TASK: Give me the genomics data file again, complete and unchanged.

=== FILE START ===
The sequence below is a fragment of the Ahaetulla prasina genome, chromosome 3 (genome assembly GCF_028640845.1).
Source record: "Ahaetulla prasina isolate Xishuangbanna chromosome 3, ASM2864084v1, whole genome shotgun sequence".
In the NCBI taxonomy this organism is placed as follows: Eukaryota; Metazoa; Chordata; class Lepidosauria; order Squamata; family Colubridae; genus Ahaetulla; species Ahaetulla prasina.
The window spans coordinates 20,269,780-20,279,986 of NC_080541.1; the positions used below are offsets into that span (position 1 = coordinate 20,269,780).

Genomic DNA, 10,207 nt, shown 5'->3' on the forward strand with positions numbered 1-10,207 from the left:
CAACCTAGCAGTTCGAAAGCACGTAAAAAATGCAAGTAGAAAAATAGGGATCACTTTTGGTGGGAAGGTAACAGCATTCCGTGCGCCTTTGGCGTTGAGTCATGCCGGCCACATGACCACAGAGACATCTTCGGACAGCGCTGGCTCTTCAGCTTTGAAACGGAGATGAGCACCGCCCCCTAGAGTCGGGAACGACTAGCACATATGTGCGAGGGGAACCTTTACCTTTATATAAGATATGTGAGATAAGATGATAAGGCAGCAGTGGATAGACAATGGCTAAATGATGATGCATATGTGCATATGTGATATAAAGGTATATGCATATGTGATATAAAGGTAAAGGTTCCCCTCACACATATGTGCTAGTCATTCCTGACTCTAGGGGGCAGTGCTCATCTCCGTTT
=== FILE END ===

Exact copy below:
The sequence below is a fragment of the Ahaetulla prasina genome, chromosome 3 (genome assembly GCF_028640845.1).
Source record: "Ahaetulla prasina isolate Xishuangbanna chromosome 3, ASM2864084v1, whole genome shotgun sequence".
In the NCBI taxonomy this organism is placed as follows: Eukaryota; Metazoa; Chordata; class Lepidosauria; order Squamata; family Colubridae; genus Ahaetulla; species Ahaetulla prasina.
The window spans coordinates 20,269,780-20,279,986 of NC_080541.1; the positions used below are offsets into that span (position 1 = coordinate 20,269,780).

Genomic DNA, 10,207 nt, shown 5'->3' on the forward strand with positions numbered 1-10,207 from the left:
CAACCTAGCAGTTCGAAAGCACGTAAAAAATGCAAGTAGAAAAATAGGGATCACTTTTGGTGGGAAGGTAACAGCATTCCGTGCGCCTTTGGCGTTGAGTCATGCCGGCCACATGACCACAGAGACATCTTCGGACAGCGCTGGCTCTTCAGCTTTGAAACGGAGATGAGCACCGCCCCCTAGAGTCGGGAACGACTAGCACATATGTGCGAGGGGAACCTTTACCTTTATATAAGATATGTGAGATAAGATGATAAGGCAGCAGTGGATAGACAATGGCTAAATGATGATGCATATGTGCATATGTGATATAAAGGTATATGCATATGTGATATAAAGGTAAAGGTTCCCCTCACACATATGTGCTAGTCATTCCTGACTCTAGGGGGCAGTGCTCATCTCCGTTT